Decreasing demand for supercars

Acura is not alone in seeing its exotic car sales decline. According to auto sales tracking website GoodCarBadCar, sales of “premium sports cars” fell from 21,034 in 2017 to 18,188 last year. The BMW i8, for example, saw sales drop from 2,265 units in 2016 to 488 in 2017 before rebounding to 772 last year; through April of this year, it has seen a 42-percent increase. And the venerable Nissan GT-R saw sales fall to 538 last year from several years in the 1,200-unit range.

In a March 2018 interview, Acura boss Jon Ikeda said, “The key is build-to-order. Dealers want one in their store. Now we’re racing with [Roger Penske], we have GT3 race cars, and we have posters on the walls of dealerships. You add to that a shiny red NSX, you give a test drive, and sell an A-Spec MDX. The NSX has many purposes beyond sales. It’s a halo, a flagship.”

MotorTrend recently published a theory that economic recessions tend to follow the release of supercars by automakers not traditionally known for building exotics. But might the slowing demand for older supercars, requiring big cash-on-the-hood offers, also be a sign that woeful economic times are fast approaching? Stay tuned.

 

The post Want a 2019 Acura NSX for $20,000 off? appeared first on Motortrend.

Categories: Property

Study: Consumers have more confidence in self-driving cars than electric vehicles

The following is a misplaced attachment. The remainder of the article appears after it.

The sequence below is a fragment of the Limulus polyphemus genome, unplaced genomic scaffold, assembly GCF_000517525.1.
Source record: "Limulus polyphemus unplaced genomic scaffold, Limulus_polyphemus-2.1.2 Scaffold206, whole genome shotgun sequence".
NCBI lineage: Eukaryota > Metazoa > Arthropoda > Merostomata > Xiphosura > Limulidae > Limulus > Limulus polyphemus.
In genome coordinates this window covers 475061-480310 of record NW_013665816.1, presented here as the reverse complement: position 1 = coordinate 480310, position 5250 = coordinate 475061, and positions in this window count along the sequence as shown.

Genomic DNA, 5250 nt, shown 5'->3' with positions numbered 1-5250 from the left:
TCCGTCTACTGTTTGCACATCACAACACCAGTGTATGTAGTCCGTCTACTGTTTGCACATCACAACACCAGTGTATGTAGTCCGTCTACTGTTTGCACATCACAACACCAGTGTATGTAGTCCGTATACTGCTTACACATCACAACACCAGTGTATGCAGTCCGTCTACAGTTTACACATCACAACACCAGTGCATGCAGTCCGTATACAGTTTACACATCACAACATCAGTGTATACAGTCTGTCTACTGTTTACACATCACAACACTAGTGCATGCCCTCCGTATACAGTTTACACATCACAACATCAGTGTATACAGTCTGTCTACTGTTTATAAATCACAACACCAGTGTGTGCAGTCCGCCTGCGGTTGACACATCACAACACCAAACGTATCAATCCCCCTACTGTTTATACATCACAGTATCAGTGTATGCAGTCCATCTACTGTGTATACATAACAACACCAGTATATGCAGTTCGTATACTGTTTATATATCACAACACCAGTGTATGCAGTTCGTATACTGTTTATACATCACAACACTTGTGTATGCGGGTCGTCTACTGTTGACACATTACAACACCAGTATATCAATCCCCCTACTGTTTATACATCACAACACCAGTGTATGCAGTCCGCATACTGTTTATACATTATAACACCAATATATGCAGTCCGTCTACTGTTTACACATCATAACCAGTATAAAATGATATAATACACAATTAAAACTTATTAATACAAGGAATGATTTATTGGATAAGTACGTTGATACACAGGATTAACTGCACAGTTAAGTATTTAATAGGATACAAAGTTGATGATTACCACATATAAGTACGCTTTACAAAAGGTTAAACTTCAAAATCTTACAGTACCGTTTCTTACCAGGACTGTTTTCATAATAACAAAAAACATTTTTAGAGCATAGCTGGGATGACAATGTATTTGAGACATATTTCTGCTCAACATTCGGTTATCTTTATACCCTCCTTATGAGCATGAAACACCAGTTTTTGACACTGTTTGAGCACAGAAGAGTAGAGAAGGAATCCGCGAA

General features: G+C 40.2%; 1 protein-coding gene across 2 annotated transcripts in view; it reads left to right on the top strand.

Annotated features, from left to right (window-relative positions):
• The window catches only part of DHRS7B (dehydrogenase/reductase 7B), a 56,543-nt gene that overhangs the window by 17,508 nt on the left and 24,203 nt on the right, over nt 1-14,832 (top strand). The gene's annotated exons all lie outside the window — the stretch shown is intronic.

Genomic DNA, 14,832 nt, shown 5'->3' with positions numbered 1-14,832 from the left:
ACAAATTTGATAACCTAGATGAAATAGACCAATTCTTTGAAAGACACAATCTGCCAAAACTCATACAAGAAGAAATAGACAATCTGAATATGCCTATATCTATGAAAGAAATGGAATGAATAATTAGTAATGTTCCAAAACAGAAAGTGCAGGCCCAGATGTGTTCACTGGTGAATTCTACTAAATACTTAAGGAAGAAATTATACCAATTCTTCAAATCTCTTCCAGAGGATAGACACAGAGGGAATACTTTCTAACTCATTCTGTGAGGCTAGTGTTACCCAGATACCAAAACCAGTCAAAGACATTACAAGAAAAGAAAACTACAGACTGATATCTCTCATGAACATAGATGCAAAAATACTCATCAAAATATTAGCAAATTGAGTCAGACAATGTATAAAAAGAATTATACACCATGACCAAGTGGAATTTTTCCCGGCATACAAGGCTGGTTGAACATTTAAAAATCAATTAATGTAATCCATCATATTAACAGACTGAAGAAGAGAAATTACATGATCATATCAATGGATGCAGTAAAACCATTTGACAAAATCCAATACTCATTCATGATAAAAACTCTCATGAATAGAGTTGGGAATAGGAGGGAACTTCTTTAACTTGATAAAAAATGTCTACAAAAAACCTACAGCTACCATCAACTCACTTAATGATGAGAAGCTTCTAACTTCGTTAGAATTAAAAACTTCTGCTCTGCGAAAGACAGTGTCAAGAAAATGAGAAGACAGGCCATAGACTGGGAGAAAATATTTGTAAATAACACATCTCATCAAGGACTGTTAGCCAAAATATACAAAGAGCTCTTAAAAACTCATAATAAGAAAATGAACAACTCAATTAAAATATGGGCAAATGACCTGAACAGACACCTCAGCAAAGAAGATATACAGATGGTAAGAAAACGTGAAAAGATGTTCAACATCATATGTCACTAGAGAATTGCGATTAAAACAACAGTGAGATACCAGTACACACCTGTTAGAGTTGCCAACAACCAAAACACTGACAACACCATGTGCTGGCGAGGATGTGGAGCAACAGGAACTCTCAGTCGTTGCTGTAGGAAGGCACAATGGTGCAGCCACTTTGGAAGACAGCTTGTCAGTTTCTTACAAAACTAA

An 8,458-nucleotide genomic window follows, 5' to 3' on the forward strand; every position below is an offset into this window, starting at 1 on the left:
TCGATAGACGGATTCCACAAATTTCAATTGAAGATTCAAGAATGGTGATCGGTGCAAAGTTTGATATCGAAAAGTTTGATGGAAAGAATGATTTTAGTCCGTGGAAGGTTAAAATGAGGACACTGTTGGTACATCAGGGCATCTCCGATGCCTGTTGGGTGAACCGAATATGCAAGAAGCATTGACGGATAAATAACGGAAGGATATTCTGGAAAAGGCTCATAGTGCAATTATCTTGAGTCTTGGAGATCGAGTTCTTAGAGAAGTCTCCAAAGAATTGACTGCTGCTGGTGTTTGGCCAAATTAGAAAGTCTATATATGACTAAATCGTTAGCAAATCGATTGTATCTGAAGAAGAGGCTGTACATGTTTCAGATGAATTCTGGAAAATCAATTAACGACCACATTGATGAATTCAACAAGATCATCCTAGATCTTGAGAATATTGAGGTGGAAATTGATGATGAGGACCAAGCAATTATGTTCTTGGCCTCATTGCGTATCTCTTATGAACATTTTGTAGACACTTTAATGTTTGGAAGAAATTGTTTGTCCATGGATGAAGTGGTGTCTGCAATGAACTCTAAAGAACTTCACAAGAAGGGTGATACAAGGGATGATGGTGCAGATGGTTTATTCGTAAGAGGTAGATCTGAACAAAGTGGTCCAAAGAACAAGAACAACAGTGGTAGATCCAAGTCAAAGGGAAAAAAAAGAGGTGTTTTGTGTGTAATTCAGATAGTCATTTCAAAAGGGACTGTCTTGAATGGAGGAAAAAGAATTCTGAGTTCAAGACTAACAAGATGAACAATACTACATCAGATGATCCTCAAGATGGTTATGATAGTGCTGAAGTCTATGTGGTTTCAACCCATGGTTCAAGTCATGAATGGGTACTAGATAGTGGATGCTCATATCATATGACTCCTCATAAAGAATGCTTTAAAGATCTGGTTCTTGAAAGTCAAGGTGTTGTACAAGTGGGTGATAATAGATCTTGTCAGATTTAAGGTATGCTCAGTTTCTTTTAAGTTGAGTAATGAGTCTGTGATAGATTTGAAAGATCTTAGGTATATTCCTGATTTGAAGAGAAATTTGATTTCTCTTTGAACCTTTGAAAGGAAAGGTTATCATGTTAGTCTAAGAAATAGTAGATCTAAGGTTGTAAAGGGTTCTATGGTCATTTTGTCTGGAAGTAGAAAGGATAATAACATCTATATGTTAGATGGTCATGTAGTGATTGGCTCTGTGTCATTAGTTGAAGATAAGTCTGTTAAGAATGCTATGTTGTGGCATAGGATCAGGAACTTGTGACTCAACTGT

The Car Connection News Feed - Tue, 05/14/2019 - 18:00
American consumers have more confidence in self-driving car technology than electric vehicles, according to the results of a survey conducted by the AAA. Results of the study released last week show that Americans are more likely to think that most cars will be able to drive themselves come 2029 than to be powered by an electric motor...
Categories: Property

2019 BMW 8-Series

The Car Connection News Feed - Tue, 05/14/2019 - 16:50
The 2019 BMW 8-Series revives a badge that’s been dormant for 20 years. It replaces the former 6-Series, and takes a spot at the top of BMW’s numeric charts, while it takes up rent-free space in our head. The coupe or convertible is lovely to look at and to drive, though it’s as chunky as a BMW SUV and more expensive than most of...
Categories: Property

Manchester’s flexible office market set to grow by 50%

Property Week News Feed - Tue, 05/14/2019 - 15:57
The flexible office market in Manchester is set to expand by around 50% over the next four years.
Categories: Property